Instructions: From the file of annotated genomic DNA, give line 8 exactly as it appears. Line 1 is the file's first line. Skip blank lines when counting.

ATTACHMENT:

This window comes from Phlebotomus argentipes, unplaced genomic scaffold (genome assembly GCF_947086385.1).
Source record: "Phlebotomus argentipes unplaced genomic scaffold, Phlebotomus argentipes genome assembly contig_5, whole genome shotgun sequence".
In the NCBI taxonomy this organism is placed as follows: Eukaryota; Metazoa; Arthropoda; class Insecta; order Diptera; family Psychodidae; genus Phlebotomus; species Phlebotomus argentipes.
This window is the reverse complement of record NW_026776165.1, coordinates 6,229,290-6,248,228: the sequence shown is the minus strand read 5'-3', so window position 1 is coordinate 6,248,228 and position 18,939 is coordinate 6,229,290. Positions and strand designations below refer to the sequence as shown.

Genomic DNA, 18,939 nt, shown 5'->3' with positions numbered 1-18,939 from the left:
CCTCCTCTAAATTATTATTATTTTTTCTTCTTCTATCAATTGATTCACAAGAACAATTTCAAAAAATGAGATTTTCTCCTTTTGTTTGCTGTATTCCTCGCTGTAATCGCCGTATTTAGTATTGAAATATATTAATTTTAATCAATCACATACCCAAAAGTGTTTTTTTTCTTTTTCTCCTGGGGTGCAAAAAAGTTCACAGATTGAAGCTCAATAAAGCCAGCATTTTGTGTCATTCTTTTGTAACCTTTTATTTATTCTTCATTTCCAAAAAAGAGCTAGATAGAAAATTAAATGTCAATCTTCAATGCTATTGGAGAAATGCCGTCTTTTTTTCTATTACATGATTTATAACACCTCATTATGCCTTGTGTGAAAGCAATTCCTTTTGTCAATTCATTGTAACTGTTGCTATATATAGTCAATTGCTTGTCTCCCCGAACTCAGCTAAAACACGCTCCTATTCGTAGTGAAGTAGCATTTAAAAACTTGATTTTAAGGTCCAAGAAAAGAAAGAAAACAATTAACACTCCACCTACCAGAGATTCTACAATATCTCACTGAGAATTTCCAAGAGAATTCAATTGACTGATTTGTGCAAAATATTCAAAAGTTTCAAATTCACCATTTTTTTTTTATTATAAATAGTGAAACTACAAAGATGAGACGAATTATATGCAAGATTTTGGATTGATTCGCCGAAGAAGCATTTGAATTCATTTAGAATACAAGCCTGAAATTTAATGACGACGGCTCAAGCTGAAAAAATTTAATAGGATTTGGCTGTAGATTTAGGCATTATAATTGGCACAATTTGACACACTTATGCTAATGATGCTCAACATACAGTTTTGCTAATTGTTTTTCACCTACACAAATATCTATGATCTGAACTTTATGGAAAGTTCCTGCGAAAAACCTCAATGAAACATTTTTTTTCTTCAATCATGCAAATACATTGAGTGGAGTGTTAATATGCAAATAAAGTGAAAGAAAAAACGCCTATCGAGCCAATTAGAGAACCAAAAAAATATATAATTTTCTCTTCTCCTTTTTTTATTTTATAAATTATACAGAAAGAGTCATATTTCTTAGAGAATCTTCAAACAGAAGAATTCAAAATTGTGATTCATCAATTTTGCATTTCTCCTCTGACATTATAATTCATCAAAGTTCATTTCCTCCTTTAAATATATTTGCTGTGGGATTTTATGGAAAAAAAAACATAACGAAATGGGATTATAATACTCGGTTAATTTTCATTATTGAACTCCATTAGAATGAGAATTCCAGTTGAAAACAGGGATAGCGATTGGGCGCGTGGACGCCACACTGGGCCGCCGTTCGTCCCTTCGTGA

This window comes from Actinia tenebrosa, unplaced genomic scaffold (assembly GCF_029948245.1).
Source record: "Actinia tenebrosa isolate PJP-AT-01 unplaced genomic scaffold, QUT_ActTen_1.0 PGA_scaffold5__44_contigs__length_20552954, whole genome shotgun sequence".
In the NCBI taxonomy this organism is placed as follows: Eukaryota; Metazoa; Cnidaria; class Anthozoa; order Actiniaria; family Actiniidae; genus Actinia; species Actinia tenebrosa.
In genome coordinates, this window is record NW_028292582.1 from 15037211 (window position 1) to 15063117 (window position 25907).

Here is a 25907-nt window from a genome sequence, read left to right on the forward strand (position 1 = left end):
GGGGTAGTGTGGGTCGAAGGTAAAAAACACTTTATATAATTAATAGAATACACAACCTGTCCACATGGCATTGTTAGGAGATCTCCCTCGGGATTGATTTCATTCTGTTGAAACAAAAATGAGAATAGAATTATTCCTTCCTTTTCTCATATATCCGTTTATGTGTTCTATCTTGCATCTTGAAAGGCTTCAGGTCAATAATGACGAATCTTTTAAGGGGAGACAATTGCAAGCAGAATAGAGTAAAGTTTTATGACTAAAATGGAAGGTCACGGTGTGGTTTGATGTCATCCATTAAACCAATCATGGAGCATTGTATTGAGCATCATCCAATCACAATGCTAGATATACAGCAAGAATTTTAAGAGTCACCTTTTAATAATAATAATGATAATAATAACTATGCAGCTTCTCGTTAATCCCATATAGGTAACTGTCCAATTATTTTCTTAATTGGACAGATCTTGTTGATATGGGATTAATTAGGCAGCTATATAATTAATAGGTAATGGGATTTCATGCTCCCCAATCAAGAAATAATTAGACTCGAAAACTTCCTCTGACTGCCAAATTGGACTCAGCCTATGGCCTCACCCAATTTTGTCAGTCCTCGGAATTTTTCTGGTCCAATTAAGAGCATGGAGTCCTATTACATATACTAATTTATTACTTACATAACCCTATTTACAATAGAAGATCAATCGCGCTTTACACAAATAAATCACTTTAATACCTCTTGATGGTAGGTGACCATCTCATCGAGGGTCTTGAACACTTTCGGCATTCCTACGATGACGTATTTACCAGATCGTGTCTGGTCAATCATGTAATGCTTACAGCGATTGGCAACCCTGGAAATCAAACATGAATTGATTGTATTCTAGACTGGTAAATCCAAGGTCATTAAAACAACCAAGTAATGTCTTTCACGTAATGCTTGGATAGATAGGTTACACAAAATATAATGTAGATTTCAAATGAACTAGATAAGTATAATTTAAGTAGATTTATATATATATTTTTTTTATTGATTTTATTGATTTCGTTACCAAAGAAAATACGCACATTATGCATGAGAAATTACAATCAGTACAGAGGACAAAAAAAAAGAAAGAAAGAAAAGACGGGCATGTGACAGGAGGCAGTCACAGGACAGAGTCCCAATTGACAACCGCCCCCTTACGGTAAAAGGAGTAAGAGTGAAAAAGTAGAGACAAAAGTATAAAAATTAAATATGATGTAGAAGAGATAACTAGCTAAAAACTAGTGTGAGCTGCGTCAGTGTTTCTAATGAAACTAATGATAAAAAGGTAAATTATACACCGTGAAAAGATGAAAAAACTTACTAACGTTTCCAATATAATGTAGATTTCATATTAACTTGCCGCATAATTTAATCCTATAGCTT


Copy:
Source record: "Actinia tenebrosa isolate PJP-AT-01 unplaced genomic scaffold, QUT_ActTen_1.0 PGA_scaffold5__44_contigs__length_20552954, whole genome shotgun sequence".